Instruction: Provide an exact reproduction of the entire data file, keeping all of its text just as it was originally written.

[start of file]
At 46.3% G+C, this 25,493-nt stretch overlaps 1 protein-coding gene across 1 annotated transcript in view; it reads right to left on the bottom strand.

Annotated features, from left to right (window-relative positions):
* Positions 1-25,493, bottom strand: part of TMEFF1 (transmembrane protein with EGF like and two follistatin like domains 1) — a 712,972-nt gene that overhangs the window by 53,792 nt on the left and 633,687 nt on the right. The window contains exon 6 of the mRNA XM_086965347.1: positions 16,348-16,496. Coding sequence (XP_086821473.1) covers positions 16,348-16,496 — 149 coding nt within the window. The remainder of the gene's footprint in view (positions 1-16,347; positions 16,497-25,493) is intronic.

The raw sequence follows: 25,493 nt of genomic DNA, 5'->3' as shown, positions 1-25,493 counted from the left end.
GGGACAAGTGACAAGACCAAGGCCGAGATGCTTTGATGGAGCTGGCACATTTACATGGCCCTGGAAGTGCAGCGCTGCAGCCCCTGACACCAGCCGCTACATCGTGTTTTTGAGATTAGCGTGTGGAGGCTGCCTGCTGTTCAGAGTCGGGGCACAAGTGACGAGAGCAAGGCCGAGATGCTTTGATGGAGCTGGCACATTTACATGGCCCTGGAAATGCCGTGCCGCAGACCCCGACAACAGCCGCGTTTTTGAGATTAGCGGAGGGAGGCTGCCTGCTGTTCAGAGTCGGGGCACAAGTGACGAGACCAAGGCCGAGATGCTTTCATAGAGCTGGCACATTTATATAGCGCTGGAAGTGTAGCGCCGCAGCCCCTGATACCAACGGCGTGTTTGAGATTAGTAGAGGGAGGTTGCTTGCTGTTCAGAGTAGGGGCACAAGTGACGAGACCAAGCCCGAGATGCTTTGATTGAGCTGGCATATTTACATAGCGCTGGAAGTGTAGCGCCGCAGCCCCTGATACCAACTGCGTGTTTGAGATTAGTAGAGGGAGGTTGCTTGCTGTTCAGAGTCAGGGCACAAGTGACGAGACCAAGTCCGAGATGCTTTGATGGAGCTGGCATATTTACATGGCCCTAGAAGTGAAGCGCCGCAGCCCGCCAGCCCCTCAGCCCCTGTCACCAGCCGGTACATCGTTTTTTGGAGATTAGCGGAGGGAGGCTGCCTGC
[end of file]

At 46.3% G+C, this 25,493-nt stretch overlaps 1 protein-coding gene across 1 annotated transcript in view; it reads right to left on the bottom strand.

Annotated features, from left to right (window-relative positions):
* Positions 1-25,493, bottom strand: part of TMEFF1 (transmembrane protein with EGF like and two follistatin like domains 1) — a 712,972-nt gene that overhangs the window by 53,792 nt on the left and 633,687 nt on the right. The window contains exon 6 of the mRNA XM_086965347.1: positions 16,348-16,496. Coding sequence (XP_086821473.1) covers positions 16,348-16,496 — 149 coding nt within the window. The remainder of the gene's footprint in view (positions 1-16,347; positions 16,497-25,493) is intronic.

The raw sequence follows: 25,493 nt of genomic DNA, 5'->3' as shown, positions 1-25,493 counted from the left end.
GGGACAAGTGACAAGACCAAGGCCGAGATGCTTTGATGGAGCTGGCACATTTACATGGCCCTGGAAGTGCAGCGCTGCAGCCCCTGACACCAGCCGCTACATCGTGTTTTTGAGATTAGCGTGTGGAGGCTGCCTGCTGTTCAGAGTCGGGGCACAAGTGACGAGAGCAAGGCCGAGATGCTTTGATGGAGCTGGCACATTTACATGGCCCTGGAAATGCCGTGCCGCAGACCCCGACAACAGCCGCGTTTTTGAGATTAGCGGAGGGAGGCTGCCTGCTGTTCAGAGTCGGGGCACAAGTGACGAGACCAAGGCCGAGATGCTTTCATAGAGCTGGCACATTTATATAGCGCTGGAAGTGTAGCGCCGCAGCCCCTGATACCAACGGCGTGTTTGAGATTAGTAGAGGGAGGTTGCTTGCTGTTCAGAGTAGGGGCACAAGTGACGAGACCAAGCCCGAGATGCTTTGATTGAGCTGGCATATTTACATAGCGCTGGAAGTGTAGCGCCGCAGCCCCTGATACCAACTGCGTGTTTGAGATTAGTAGAGGGAGGTTGCTTGCTGTTCAGAGTCAGGGCACAAGTGACGAGACCAAGTCCGAGATGCTTTGATGGAGCTGGCATATTTACATGGCCCTAGAAGTGAAGCGCCGCAGCCCGCCAGCCCCTCAGCCCCTGTCACCAGCCGGTACATCGTTTTTTGGAGATTAGCGGAGGGAGGCTGCCTGC